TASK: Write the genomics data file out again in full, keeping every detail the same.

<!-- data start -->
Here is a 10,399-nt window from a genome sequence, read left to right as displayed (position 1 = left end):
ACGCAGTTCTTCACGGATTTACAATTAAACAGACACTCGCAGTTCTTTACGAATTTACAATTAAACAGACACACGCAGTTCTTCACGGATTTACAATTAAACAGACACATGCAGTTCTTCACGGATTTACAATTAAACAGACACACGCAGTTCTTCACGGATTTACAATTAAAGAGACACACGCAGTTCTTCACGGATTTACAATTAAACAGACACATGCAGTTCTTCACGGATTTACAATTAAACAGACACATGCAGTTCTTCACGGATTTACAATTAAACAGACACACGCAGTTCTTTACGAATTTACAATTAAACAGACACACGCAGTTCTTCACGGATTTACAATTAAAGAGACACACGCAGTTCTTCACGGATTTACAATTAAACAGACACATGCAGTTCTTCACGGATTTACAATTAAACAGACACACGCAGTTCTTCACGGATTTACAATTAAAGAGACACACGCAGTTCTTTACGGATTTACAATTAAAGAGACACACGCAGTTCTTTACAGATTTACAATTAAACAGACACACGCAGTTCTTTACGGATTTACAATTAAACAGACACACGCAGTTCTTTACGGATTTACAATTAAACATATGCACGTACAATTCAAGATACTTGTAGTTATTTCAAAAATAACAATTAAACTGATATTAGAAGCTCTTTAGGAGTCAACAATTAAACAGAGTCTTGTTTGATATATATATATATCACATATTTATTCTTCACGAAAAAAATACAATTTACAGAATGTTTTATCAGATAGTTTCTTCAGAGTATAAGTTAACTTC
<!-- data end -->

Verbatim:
Here is a 10,399-nt window from a genome sequence, read left to right as displayed (position 1 = left end):
ACGCAGTTCTTCACGGATTTACAATTAAACAGACACTCGCAGTTCTTTACGAATTTACAATTAAACAGACACACGCAGTTCTTCACGGATTTACAATTAAACAGACACATGCAGTTCTTCACGGATTTACAATTAAACAGACACACGCAGTTCTTCACGGATTTACAATTAAAGAGACACACGCAGTTCTTCACGGATTTACAATTAAACAGACACATGCAGTTCTTCACGGATTTACAATTAAACAGACACATGCAGTTCTTCACGGATTTACAATTAAACAGACACACGCAGTTCTTTACGAATTTACAATTAAACAGACACACGCAGTTCTTCACGGATTTACAATTAAAGAGACACACGCAGTTCTTCACGGATTTACAATTAAACAGACACATGCAGTTCTTCACGGATTTACAATTAAACAGACACACGCAGTTCTTCACGGATTTACAATTAAAGAGACACACGCAGTTCTTTACGGATTTACAATTAAAGAGACACACGCAGTTCTTTACAGATTTACAATTAAACAGACACACGCAGTTCTTTACGGATTTACAATTAAACAGACACACGCAGTTCTTTACGGATTTACAATTAAACATATGCACGTACAATTCAAGATACTTGTAGTTATTTCAAAAATAACAATTAAACTGATATTAGAAGCTCTTTAGGAGTCAACAATTAAACAGAGTCTTGTTTGATATATATATATATCACATATTTATTCTTCACGAAAAAAATACAATTTACAGAATGTTTTATCAGATAGTTTCTTCAGAGTATAAGTTAACTTC